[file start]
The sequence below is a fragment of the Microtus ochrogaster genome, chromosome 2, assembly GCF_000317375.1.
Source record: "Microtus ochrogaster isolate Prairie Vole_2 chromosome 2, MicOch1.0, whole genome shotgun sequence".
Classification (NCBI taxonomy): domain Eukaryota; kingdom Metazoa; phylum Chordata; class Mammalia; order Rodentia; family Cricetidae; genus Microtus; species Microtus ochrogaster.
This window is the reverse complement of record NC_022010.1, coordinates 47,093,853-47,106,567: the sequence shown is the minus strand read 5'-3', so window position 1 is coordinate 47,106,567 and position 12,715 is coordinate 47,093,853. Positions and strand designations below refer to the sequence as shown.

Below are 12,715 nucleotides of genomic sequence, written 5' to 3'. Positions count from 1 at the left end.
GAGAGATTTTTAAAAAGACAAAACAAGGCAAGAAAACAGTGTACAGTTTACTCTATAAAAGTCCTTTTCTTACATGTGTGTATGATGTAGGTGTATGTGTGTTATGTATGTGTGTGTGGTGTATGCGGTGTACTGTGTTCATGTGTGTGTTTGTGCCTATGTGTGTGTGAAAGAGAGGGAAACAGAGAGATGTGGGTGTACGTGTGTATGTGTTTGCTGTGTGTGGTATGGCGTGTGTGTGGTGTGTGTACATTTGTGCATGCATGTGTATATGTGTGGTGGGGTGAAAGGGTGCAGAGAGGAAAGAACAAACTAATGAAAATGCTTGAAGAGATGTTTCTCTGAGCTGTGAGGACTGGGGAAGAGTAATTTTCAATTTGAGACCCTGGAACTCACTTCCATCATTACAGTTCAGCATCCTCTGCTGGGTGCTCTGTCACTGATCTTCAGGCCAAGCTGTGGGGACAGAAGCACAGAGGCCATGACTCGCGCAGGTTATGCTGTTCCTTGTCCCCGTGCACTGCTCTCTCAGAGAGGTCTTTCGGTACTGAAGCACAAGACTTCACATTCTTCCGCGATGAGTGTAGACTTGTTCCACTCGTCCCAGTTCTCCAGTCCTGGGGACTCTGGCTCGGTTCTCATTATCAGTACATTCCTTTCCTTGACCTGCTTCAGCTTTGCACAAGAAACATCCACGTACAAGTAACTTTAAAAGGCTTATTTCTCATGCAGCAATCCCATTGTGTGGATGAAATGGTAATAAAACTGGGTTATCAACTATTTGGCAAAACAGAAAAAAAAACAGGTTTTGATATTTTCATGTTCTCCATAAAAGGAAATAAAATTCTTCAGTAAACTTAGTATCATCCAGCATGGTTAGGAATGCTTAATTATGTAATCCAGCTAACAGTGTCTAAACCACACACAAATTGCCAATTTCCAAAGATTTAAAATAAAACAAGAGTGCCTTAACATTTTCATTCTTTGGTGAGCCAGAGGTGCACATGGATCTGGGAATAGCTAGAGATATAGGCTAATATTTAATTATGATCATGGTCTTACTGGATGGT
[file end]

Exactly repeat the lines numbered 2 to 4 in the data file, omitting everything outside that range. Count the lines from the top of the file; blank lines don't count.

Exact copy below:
Source record: "Microtus ochrogaster isolate Prairie Vole_2 chromosome 2, MicOch1.0, whole genome shotgun sequence".
Classification (NCBI taxonomy): domain Eukaryota; kingdom Metazoa; phylum Chordata; class Mammalia; order Rodentia; family Cricetidae; genus Microtus; species Microtus ochrogaster.
This window is the reverse complement of record NC_022010.1, coordinates 47,093,853-47,106,567: the sequence shown is the minus strand read 5'-3', so window position 1 is coordinate 47,106,567 and position 12,715 is coordinate 47,093,853. Positions and strand designations below refer to the sequence as shown.